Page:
|Title:||Vitamin A supplementation and childhood malaria in northern Ghana|
|Keywords:||EMTREE drug terms: arachis oil; bcg vaccine; chloroquine; diphtheria pertussis tetanus vaccine; measles vaccine; retinol; retinol palmitate|
EMTREE medical terms: article; blood smear; child; childhood mortality; clinical trial; controlled clinical trial; controlled study; diet supplementation; drug megadose; female; fever; ghana; human; infant; major clinical study; malaria; malaria control; male; morbidity; newborn; night blindness; parasitemia; prevalence; randomized controlled trial; retinol deficiency; vitamin intake; xerophthalmia
MeSH: Child; Child, Preschool; Double-Blind Method; Food, Fortified; Ghana; Humans; Incidence; Infant; Malaria; Morbidity; Parasitemia; Prevalence; Vitamin A
|Citation:||Binka, F. N., Ross, D. A., Morris, S. S., Kirkwood, B. R., Arthur, P., Dollimore, N., . . . Smith, P. G. (1995). Vitamin A supplementation and childhood malaria in northern ghana. American Journal of Clinical Nutrition, 61(4), 853-859.|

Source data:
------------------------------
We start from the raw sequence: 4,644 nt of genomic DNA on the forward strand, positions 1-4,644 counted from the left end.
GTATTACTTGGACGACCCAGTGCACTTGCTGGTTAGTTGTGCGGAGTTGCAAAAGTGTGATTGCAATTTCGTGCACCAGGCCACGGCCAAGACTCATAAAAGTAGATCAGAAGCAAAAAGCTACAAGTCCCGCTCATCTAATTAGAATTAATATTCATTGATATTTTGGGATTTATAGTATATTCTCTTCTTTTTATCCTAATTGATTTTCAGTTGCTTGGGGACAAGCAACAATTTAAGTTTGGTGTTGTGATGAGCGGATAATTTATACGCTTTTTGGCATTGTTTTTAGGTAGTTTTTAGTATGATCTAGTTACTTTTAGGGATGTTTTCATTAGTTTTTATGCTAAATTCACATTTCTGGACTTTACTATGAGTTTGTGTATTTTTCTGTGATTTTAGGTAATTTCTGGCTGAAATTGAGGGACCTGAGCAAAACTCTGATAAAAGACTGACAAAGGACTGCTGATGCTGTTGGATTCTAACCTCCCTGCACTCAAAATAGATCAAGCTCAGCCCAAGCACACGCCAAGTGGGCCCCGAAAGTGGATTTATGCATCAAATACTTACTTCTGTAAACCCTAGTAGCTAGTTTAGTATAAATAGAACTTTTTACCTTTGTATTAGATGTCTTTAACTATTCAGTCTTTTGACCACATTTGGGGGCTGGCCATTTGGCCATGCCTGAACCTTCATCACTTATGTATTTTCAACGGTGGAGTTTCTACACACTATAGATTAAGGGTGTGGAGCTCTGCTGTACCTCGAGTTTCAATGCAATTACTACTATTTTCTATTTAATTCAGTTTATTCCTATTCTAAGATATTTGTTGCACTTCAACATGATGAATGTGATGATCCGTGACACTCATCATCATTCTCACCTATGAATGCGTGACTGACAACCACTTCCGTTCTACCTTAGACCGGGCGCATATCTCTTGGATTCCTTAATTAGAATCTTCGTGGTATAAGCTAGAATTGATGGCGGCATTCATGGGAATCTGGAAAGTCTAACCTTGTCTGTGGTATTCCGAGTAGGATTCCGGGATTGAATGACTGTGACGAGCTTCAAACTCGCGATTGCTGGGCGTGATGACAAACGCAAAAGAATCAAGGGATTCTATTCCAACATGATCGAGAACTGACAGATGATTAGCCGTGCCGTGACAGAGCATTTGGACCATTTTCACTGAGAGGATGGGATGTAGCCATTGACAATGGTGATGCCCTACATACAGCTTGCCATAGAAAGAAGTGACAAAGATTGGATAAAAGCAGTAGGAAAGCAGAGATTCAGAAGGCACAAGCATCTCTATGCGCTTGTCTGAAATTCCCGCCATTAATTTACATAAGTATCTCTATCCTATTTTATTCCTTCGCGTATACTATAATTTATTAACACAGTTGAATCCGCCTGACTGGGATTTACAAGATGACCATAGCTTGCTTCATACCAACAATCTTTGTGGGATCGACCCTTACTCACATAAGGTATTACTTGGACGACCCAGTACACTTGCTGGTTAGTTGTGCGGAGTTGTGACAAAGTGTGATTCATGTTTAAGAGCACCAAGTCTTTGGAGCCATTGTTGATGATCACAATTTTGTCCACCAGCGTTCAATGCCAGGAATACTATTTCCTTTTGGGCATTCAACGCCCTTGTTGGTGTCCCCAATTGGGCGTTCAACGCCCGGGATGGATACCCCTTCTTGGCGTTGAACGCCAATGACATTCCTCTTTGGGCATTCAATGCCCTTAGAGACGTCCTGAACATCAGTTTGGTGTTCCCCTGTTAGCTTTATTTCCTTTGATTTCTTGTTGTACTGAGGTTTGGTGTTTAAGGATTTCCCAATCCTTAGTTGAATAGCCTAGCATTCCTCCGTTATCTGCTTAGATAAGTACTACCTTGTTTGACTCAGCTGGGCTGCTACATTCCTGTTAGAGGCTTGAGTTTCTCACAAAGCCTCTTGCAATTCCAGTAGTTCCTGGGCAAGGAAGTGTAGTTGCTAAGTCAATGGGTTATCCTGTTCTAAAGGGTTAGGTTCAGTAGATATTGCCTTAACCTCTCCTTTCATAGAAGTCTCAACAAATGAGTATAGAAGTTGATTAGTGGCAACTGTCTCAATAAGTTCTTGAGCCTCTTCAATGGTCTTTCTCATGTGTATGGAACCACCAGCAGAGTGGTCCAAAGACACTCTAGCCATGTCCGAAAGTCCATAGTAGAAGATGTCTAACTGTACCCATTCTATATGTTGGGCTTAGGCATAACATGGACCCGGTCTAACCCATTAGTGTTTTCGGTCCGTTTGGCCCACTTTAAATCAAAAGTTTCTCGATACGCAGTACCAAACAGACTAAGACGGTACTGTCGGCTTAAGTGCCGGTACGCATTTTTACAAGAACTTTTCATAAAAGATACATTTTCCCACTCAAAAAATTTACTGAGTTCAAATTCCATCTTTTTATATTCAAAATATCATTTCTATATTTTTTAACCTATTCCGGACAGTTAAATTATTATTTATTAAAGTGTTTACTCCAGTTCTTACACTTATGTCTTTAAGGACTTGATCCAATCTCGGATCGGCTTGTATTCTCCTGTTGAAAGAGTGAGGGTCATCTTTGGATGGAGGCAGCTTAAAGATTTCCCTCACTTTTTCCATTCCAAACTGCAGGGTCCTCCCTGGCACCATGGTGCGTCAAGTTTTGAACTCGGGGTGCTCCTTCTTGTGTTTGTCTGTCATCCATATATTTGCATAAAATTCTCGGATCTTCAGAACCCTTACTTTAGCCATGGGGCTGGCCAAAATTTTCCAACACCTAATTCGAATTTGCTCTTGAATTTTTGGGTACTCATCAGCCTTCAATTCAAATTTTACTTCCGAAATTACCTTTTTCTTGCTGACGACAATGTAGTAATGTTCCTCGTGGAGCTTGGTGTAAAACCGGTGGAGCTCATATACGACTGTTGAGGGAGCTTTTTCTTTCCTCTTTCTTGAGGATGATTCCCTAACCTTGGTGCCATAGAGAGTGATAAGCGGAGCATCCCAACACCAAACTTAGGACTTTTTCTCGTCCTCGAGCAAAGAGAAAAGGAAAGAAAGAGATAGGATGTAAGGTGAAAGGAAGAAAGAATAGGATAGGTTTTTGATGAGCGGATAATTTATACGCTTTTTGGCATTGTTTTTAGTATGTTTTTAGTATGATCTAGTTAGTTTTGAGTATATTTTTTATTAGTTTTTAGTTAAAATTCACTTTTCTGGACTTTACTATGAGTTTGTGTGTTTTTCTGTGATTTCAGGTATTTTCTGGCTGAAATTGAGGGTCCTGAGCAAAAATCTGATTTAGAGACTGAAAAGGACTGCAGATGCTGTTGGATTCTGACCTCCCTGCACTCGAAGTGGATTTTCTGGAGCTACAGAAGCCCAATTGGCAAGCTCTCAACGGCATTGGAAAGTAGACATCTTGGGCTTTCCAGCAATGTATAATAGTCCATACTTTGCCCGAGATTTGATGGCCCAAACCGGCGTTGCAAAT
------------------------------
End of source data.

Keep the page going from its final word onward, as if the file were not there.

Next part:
|Abstract:||Two companion, randomized, placebo-controlled trials of prophylactic vitamin A supplementation provided the opportunity to assess the impact of supplementation on malaria parasitemia, morbidity, and mortality in young children in northern Ghana. In the mortality study, 21 906 children were visited every 4 mo over 2 y, and in the morbidity study 1455 children were visited weekly for 1 y. There was no difference between children supplemented with vitamin A and those given placebo in malaria mortality rates (rate ratio = 1.03; 95% CI 0.74, 1.43) or fever incidence based on reported symptoms. Malaria parasitemia rates, parasite densities in children with a positive blood smear, and rates of probable malaria illness also did not differ between treatment groups. There was no correlation between serum retinol at the beginning of the trial and subsequent malaria parasitemia in children who received placebo (r = 0.01). It is concluded that vitamin A supplementation had no impact on malaria in this population.|
|Appears in Collections:||School of Public Health 9|
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